The United States suffered their worst men's singles performance at Wimbledon for over a century when they were left without a player in the third round for the first time since 1912. (In pic: US star John Isner)
World number one Novak Djokovic delivered the fatal blow by beating the last American man standing, world number 156 Bobby Reynolds, 7-6 (7/2), 6-3, 6-1 in the second round.
In all, 11 American men started out in the main draw on Monday but their only two seeded players -- John Isner and Sam Querrey were out by Wednesday.
Isner, the 18th seed, retired with an injury from his second round match against France's Adrian Mannarino.
Querrey, the 21st seed, lost a five-setter in the first round to Australia's Bernard Tomic.
By Thursday, only James Blake, Denis Kudla and Reynolds were left.
It was a challenge too far as Blake fell to Tomic and Kudla was put out by Ivan Dodig of Croatia.
So it's been almost 10 years and now 39 Grand Slams since the United States was able to salute a men's trophy winner at the majors.
Pete Sampras was the last American man to win Wimbledon when he captured his seventh title in 2000.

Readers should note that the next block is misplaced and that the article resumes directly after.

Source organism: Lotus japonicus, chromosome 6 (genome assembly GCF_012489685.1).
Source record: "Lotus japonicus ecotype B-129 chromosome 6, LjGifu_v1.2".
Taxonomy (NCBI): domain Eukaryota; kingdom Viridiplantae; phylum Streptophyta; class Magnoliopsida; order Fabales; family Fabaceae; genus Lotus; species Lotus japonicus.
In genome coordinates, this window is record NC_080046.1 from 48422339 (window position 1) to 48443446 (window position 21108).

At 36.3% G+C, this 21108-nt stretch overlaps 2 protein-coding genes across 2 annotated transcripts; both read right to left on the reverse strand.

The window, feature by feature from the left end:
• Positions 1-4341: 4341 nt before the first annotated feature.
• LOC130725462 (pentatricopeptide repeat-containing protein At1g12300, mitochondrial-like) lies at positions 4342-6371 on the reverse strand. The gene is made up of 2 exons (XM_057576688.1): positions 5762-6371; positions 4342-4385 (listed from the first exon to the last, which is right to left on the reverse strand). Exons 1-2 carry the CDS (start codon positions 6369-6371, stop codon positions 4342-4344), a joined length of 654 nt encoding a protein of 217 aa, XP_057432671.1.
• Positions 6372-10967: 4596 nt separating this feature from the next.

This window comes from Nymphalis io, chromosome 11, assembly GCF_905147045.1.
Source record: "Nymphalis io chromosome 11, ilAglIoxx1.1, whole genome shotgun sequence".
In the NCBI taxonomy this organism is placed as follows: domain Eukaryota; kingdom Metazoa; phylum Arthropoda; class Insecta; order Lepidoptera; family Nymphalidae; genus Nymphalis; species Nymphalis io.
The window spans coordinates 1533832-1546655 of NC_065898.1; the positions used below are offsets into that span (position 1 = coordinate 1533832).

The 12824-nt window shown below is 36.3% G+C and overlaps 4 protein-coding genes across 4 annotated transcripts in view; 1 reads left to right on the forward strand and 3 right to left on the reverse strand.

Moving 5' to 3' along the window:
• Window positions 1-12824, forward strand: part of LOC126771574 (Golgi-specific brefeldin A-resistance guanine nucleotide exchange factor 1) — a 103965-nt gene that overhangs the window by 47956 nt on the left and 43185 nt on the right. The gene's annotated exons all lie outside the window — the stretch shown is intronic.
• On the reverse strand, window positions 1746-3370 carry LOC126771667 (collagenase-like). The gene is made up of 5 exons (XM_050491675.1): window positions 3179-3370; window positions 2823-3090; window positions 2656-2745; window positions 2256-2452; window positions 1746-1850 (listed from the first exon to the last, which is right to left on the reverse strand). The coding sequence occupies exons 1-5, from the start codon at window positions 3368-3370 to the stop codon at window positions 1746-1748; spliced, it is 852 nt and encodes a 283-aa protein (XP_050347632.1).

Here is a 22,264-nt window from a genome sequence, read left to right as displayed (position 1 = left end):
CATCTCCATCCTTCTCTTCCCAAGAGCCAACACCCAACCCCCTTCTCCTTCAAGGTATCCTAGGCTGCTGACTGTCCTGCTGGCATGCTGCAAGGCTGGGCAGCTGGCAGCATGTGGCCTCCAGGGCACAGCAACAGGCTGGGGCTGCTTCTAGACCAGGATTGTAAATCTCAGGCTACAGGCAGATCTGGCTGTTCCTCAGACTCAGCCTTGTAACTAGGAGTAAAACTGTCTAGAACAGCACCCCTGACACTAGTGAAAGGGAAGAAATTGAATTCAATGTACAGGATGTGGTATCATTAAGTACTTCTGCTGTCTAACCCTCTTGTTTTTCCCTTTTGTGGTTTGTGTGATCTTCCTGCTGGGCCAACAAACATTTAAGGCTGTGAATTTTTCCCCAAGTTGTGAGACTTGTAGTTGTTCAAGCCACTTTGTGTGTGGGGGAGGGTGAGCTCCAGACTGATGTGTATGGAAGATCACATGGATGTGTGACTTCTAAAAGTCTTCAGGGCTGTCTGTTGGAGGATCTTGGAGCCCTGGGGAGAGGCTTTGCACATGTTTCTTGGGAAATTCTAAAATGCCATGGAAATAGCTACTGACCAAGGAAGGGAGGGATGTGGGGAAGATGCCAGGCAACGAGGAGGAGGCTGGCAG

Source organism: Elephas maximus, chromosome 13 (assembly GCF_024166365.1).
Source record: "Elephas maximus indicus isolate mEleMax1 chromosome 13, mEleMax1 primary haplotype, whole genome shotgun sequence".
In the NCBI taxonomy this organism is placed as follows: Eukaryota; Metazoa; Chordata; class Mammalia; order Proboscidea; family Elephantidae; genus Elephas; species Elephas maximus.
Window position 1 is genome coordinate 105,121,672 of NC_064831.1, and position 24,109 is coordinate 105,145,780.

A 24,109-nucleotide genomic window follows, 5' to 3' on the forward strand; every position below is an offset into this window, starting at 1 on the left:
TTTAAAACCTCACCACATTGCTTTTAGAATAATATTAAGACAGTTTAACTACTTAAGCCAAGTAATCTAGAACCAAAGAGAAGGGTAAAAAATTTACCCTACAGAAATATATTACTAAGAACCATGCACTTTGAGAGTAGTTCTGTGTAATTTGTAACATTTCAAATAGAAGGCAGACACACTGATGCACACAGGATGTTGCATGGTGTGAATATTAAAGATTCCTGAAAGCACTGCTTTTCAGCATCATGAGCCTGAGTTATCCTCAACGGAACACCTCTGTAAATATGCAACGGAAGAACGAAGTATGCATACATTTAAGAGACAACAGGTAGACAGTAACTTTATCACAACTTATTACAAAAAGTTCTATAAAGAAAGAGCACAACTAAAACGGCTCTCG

Andy Roddick, the last US man to lift a major at the 2003 US Open, suffered three heartbreaking Wimbledon final losses to Roger Federer in 2004, 2005 and 2009.
Since then, the only American man to trouble the All England Club engravers was Isner whose name now adorns a plaque on Court 18 to recognise his winning role in the world's longest tennis match in 2010.
It's all a far cry from the glory years of Sampras and Andre Agassi, the 1992 champion, three-time winner John McEnroe (1981, 1983 and 1984) and double champion Jimmy Connors (1974 and 1982).
Isner has still to get beyond the second round at Wimbledon despite having the killer-serve which should, in theory, ease his path through the draw.
"I was the highest seeded player on a surface that I'm tough to beat on, given how well I can serve and how much I can hold serve," said Isner.
"I had a good chance to go pretty far here. My deal is just as long as I can get through the first couple of rounds I feel like I always get better as events go on."
Querrey's best Wimbledon performance remains a last-16 run in 2010.
Ryan Harrison, 21, who was another first round victim.
Harrison won his first tour-level match at just 15 and cracked the top 100 as an 18-year-old in July, 2011.
His ranking rose to 43 in July last year but his progress has stalled and he went into Wimbledon at 84 in the world.
Reynolds believes there is hope and that there is some promising young talent in the college system and in the early stages of ATP careers.
"You have guys like Jack Sock and obviously Steve Johnson and Kudla, guys like that, that have huge weapons," said Reynolds.
"They've got huge serves, huge forehands. Obviously, it's a matter of harnessing those, cutting down on the errors, and using that.
"I do see those guys as having top potential. Isner had a freak accident. He could have gone a long way. Querrey had tough trial with Tomic.
"There's a lot of guys are coming up. They're knocking on the doorstep of top 100."